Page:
|Lord Mayor of London|
|Preceded by||Sir John Alleyn|
|Succeeded by||Sir Richard Gresham|
|Lord Mayor of London|
|Preceded by||Sir William Bowyer|
|Succeeded by||Sir William Laxton|
|Died||11 July 1553|
Marriages and issueEdit
Warren married firstly Christiana Warcup, widow of Roger North (d.1509), and daughter of Richard Warcup or Warcop of Sinnington, Yorkshire. By her marriage to Roger North, Christiana (née Warcup) had a son and daughter, Sir Edward North, and Joan North, who married, and was the Marian exile, Joan Wilkinson.
Warren married secondly, Joan Trelake, the daughter of John Trelake alias Davy, of Cornwall, by whom he had two children, Richard Warren (d.1598) and Joan Warren (d.1572), who married her father's ward, Sir Henry Williams of Hinchingbrooke House, Huntingdonshire, grandfather of the Protector Oliver Cromwell.
- Nobel pp. 23
- Tim Powys-Lybbe, Powys-Lybbe forbears Archived 30 May 2009 at the Wayback Machine, personal sheet, 18 December 2006. Cites:
- The Protectorate House of Cromwell, Mark Noble, Robinson, London 1787. Vol I, p. 23, footnote +
- Complete Peerage, G E C et al, St Catharine press, London, 1910 on. North article, Vol IX, p. 649, and Vol XIV, p. 506],
- Aldermen of the City of London, Rev Alfred C Beaven, Fisher & Co, London 1913. Vol II
- Denny, Barbara (1997). Fulham past. London: Historical. pp. 11–12. ISBN 0948667435.
- Pepys 1893, p. 11, fn..
- Archer 2004.
- Noble states "St. Swyth's or St. Sithe's church, Cheap-ward under a fair marble tomb, with this inscription, "Here lyeth buried the right worshipful Sir Ralph Warren, knight, alderman, and twice Lord Mayor of London, mercer, Merchant of the Staple at Calais, with his two wives, dame Christian and dame Joan", and "Sir Ralph departed this life the 11th day of July, 1553".
- Noble p. 23. Mark Noble states that "he bore for his arms, or, a chevron engrailed sable 3 griffins heads erased of the 2nd"; but the visitation of Huntingdonshire, and Dr. Wright in his republication of Dr. Heylin's help to history, give azure on a chevron engrailed argent, between 3 lozenges, or, as many griffins heads erased of the field, on a chief cheeky of the 3d. and gules, a grey hound in full course, ermine collared of the 3d.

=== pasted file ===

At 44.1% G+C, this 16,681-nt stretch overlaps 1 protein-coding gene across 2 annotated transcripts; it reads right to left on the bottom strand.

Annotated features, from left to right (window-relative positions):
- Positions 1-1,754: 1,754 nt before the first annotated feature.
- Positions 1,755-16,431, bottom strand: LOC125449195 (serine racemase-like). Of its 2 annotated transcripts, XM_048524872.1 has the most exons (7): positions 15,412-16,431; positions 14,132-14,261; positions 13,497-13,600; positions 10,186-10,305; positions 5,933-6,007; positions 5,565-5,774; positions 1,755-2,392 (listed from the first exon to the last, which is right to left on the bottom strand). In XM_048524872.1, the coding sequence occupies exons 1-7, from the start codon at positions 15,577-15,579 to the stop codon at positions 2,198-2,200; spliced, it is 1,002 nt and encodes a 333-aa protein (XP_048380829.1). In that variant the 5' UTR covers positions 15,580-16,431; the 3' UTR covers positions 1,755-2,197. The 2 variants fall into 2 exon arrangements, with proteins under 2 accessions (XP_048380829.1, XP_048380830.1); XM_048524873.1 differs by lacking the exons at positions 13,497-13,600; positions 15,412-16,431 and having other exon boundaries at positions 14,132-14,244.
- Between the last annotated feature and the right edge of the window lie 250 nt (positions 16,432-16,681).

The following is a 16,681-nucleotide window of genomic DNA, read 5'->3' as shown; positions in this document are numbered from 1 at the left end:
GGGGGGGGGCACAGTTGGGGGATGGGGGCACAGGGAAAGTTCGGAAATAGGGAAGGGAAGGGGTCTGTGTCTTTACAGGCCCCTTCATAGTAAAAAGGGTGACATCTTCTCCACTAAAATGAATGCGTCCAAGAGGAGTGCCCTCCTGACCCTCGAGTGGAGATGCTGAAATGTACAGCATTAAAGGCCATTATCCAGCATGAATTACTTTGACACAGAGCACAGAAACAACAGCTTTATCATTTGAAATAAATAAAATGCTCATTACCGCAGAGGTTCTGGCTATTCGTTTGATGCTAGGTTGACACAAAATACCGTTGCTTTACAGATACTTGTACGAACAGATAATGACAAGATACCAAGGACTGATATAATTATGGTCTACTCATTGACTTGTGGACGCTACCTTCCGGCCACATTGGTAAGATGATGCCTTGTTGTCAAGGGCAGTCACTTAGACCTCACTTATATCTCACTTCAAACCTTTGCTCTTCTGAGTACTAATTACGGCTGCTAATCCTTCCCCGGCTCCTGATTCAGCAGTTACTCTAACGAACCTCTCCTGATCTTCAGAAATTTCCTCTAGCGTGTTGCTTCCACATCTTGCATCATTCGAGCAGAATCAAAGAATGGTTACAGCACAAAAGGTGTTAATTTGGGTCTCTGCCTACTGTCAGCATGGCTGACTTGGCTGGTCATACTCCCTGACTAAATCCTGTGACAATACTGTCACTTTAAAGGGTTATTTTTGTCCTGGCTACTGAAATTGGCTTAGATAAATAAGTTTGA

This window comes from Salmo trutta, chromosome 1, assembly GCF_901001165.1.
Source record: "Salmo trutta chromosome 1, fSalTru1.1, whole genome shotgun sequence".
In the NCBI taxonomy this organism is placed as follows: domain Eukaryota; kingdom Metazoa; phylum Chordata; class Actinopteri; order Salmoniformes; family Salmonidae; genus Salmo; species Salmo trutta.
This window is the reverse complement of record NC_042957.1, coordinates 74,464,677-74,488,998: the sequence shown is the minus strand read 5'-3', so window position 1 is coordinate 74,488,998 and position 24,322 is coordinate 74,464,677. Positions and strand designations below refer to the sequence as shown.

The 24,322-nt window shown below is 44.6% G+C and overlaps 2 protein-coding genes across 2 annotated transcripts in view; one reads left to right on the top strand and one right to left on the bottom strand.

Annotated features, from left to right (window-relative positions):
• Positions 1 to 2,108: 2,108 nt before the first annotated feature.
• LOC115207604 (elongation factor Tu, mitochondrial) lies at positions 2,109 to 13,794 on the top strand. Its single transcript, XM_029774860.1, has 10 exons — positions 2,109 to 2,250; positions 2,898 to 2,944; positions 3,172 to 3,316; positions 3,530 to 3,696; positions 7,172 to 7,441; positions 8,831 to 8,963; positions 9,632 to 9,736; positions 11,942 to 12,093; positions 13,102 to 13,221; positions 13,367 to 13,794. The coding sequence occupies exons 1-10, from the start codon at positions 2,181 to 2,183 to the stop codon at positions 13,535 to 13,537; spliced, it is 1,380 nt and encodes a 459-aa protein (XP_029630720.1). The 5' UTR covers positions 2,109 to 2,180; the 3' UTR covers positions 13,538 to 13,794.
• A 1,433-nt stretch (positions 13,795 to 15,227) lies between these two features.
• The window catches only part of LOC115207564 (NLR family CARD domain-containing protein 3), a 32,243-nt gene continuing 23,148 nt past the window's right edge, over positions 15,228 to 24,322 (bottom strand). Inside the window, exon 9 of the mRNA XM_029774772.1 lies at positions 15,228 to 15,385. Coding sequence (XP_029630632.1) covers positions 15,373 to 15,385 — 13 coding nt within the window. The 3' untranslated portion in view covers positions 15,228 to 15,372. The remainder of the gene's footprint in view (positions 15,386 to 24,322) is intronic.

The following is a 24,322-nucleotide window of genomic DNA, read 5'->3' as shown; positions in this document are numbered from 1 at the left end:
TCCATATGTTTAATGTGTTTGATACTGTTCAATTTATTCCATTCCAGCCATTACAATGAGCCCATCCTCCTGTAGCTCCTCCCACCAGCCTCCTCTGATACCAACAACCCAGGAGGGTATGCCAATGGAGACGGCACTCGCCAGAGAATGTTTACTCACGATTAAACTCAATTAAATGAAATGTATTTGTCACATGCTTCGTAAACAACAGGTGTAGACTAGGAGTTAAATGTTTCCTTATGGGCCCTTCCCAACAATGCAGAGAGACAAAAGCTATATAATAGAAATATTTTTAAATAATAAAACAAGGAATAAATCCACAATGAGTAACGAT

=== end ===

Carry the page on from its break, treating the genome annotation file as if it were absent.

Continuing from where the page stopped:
- Nichols, Notes "Ibid. Funeral of alderman sir Ralph Warren".
- Noble, p. 23: Sir Ralph married Joan, "daughter and co-heiress of John Lake, of London, gent," as she is called upon her monument; but most of the Cromwell family pedigrees, and the visitation of Huntingdonshire in 1613, say she was daughter and co-heiress of John Trelake, alias Davy, of Cornwall, gent.
- Joan died at her son-in-law Sir Henry Williams's seat, at Hinchinbrook, 8 October, and was buried 4 November 1573, in the church of St. Swyth, leaving by her first husband one son, named Richard, a daughter, Joan, the wife of Sir Henry Williams, alias Cromwell: Richard the son settled at Claybury, in Essex.
- Noble p. 24. Mark Noble states "All which is mentioned in the inscription upon her monument, which read thus:
The lady Joan White, one of the daughters and heirs of John Lake, of London, gent, died October 8th, buried in this parish church, November 4th, 1573. She deceased at the house of Sir Henry Williams, alias Cromwell, knt., her son-in-law, called Hinchinbroke, in the county of Huntingdon. The lady Joan was first married to Sir Ralph Warren, knight, alderman, and twice lord mayor of London. By whom he had issue Richard Warren, esq. son and heir, and Joan, lady Cromwell, her daughter. She was afterwards married to sir Thomas White, knight, alderman, and sometime lord mayor of London, founder of the college of St. John Baptist, Oxon; by whom she had no issue.
- The said Sir Henry Williams, alias Cromwell, had issue by the lady Joan, his wife, Oliver Cromwell, esq. his son and heir, with other sons. Visit. of Hunt, in 1613; and of Kent in 1609. Stow's and Strype's survey of London; Grafton's chronicle; pedigree in the possession of the miss Cromwells;" lives of Oliver lord prot. &c.
- Archer, Ian (2004). "Warren, Sir Ralph (c.1483–1553)". Oxford Dictionary of National Biography (online ed.). Oxford University Press. doi:10.1093/ref:odnb/28787. (Subscription or UK public library membership required.)
- Noble, Mark (1784). Memoirs of the Protectorate-house of Cromwell: Deduced from an Early Period, and Continued Down to the Present Time,... Vol. 2. Printed Pearson and Rollason.
- "Notes to the diary: 1553". The Diary of Henry Machyn: Citizen and Merchant-Taylor of London (1550–1563). 1848. pp. 328–337.
- Pepys, Samuel (1893) . Henry Benjamin Wheatley (ed.). The Diary of Samuel Pepys: For the First Time Fully Transcribed from the Shorthand Manuscript in the Pepysian Library. Vol. VI: July 6, 1663–Dec. 31, 1663. George E. Croscup.
- This article incorporates text from this source, which is in the public domain: "Memoirs of the Protectorate-house of Cromwell: Deduced from an Early Period, and Continued Down to the Present Time,...", by Mark Noble (1784)